Based on available evidence, current treatment guidelines from the National Institutes of Health recommend against using some drugs for COVID-19, including chloroquine and hydroxychloroquine. Do not take any drugs to treat COVID-19 except those prescribed by your provider. Check with your provider before treating yourself or a loved one with vitamins, nutrients, or any medicines prescribed in the past for other health problems.
Complications can include:
You should contact your provider:
Call 911 or the local emergency number if you have:
Before you go to a doctor's office or hospital emergency department (ED), call ahead and tell them that you have or think you may have COVID-19. Tell them about any underlying conditions you might have, such as heart disease, diabetes, or lung disease. Wear a cloth face mask with at least 2 layers when you visit the office or ED, unless it makes it too hard to breathe. This will help protect other people you come in contact with.
COVID-19 vaccines are used to boost the body's immune system and protect against COVID-19. These vaccines are a vital tool to help stop the COVID-19 pandemic. Adults and children age 12 years and older can get the COVID-19 vaccine to protect themselves from the virus.
To find out where to get a vaccine in your area, check with your local public health department. You can also use the CDC VaccineFinder.
Fully-vaccinated people can resume activities without wearing a mask or physically distancing, except where required by federal, state, local, tribal, or territorial laws, rules, and regulations, including local business and workplace guidance.
The CDC has recommendations for what it is safe to do once you are fully vaccinated.
If you have COVID-19 or have symptoms of it, you must isolate yourself at home and avoid contact with other people, both inside and outside your home, to avoid spreading the illness. This is called home isolation or self-quarantine. You should do this immediately and not wait for any COVID-19 testing.
You should remain at home, avoid contact with people, and follow the guidance of your provider and local health department about when to stop home isolation.
It's also important to help prevent the spread of the disease to protect people at high risk of serious illness and to protect providers who are at the front lines of dealing with COVID-19.
To find out what it happening in your community, check your local or state government website.
Learn more about COVID-19 and you:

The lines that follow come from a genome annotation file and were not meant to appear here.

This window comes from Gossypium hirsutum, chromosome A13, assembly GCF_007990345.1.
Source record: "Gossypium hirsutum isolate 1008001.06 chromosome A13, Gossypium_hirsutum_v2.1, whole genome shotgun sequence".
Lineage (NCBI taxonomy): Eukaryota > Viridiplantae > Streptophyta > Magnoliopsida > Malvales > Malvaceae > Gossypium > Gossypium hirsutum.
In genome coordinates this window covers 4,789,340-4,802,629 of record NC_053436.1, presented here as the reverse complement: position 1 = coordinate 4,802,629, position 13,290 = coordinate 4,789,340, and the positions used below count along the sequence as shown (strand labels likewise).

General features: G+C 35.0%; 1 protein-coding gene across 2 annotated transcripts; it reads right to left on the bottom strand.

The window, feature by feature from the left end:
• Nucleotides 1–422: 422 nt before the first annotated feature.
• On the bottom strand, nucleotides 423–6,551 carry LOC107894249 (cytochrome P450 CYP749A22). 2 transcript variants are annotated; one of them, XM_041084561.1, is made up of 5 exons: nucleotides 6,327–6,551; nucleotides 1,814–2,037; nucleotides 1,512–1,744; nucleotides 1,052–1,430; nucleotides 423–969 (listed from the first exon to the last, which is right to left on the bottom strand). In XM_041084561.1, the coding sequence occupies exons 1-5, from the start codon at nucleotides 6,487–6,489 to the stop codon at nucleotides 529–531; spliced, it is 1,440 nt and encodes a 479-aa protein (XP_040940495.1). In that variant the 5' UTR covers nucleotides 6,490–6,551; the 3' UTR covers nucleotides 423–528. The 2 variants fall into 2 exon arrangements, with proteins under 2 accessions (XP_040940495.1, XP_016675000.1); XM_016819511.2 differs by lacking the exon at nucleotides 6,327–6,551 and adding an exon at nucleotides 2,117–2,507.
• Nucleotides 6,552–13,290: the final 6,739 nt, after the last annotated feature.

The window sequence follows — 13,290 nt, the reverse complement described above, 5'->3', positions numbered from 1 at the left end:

For the latest research information:
Information about COVID-19 from the World Health Organization:
Centers for Disease Control and Prevention website. COVID-19: How to protect yourself & others. www.cdc.gov/coronavirus/2019-ncov/prevent-getting-sick/prevention.html. Updated March 8, 2021. Accessed May 13, 2021.
Centers for Disease Control and Prevention website. COVID-19: Frequently asked questions about COVID-19 vaccination. www.cdc.gov/coronavirus/2019-ncov/vaccines/faq.html. Updated May 12, 2021. Accessed May 13, 2021.
Centers for Disease Control and Prevention website. COVID-19: Post-COVID conditions. www.cdc.gov/coronavirus/2019-ncov/long-term-effects.html. Updated April 8, 2021. Accessed May 13, 2021.
Centers for Disease Control and Prevention website. COVID-19: Public health guidance for community-related exposure. www.cdc.gov/coronavirus/2019-ncov/php/public-health-recommendations.html. Updated March 1, 2021. Accessed May 13, 2021.
Centers for Disease Control and Prevention website. COVID-19: Treatments your healthcare provider might recommend if you are sick. www.cdc.gov/coronavirus/2019-ncov/your-health/treatments-for-severe-illness.html. Updated March 23, 2021. Accessed May 13, 2021.
Centers for Disease Control and Prevention website. COVID-19: What to do if you are sick. www.cdc.gov/coronavirus/2019-ncov/if-you-are-sick/steps-when-sick.html. Updated March 17, 2021. Accessed May 13, 2021.
National Institutes of Health. COVID-19 treatment guidelines. Therapeutic management of patients with COVID-19. www.covid19treatmentguidelines.nih.gov/therapeutic-management/. Updated April 21, 2021. Accessed May 13, 2021.